The way to get to Tent City is different for everyone, but there are overlaps- a shared lineage. Sometimes abrupt, others slow and painful, perhaps a drowning, a domino effect, or a tragic fall. They come in singles and pairs, clutching salvaged heirlooms and quickly stuffed plastic bags, in search of warmth, safety and bit of stillness.
A few yards from a nondescript road in suburban New Jersey, a two hour drive south of New York City, about 100 people live in a community of tents and shacks in a forest owned by the city of Lakewood. The camp, built over the last 7 years by its unofficial leader Minister Steven Brigham, and its revolving list of occupants, is home to the chronically homeless and the newly impoverished alike. Many victims of the 2008 economic crisis ended up there, after the rent money ran out, and staying with relatives grew tense, and they found themselves with no where else to go.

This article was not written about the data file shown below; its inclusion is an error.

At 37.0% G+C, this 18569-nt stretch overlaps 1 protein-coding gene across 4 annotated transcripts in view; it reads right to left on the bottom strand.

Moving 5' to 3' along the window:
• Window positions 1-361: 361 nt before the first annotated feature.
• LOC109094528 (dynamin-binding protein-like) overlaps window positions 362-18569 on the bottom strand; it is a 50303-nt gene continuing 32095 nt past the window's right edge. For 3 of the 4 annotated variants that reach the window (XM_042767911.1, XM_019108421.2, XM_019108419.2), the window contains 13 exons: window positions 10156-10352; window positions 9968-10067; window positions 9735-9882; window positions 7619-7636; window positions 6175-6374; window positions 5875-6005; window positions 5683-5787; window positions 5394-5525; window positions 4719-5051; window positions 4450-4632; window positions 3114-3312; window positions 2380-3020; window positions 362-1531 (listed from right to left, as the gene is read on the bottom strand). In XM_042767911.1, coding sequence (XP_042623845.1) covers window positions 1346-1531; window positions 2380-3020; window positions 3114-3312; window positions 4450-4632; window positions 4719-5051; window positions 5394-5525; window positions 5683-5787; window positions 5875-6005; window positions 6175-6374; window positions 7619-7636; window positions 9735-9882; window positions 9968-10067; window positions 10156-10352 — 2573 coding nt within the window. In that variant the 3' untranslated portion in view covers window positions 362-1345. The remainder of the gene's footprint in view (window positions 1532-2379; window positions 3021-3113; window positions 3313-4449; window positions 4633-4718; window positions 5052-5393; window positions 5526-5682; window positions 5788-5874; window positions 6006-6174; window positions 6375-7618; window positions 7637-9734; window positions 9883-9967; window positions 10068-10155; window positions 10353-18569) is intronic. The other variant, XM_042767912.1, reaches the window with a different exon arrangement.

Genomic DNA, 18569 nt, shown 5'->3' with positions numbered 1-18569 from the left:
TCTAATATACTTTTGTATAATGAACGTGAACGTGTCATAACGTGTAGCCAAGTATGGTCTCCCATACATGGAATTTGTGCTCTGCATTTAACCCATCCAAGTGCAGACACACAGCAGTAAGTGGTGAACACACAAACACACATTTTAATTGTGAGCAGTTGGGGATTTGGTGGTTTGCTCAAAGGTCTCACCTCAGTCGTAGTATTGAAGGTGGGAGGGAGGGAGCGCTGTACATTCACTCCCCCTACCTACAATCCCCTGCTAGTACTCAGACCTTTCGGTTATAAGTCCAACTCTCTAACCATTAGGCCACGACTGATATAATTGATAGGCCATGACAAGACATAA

There are no homeless shelters in Lakewood, New Jersey, nor in the surrounding Ocean County, but in the summer of 2010, the City of Lakewood filed a lawsuit to forcibly evict the residents of the camp. A legal battle has ensued, as a pro-bono attorney for the camp has come forward demanding that every person should have a basic right to shelter themselves on public land in the absence of an alternative.
In a political climate in which words like entitlements, class, boot straps, and balance fly between those in power until they lose their meaning, lives hang in the balance. Each Tent City resident’s story is that of the intricate unraveling of a safety net, and what happens after.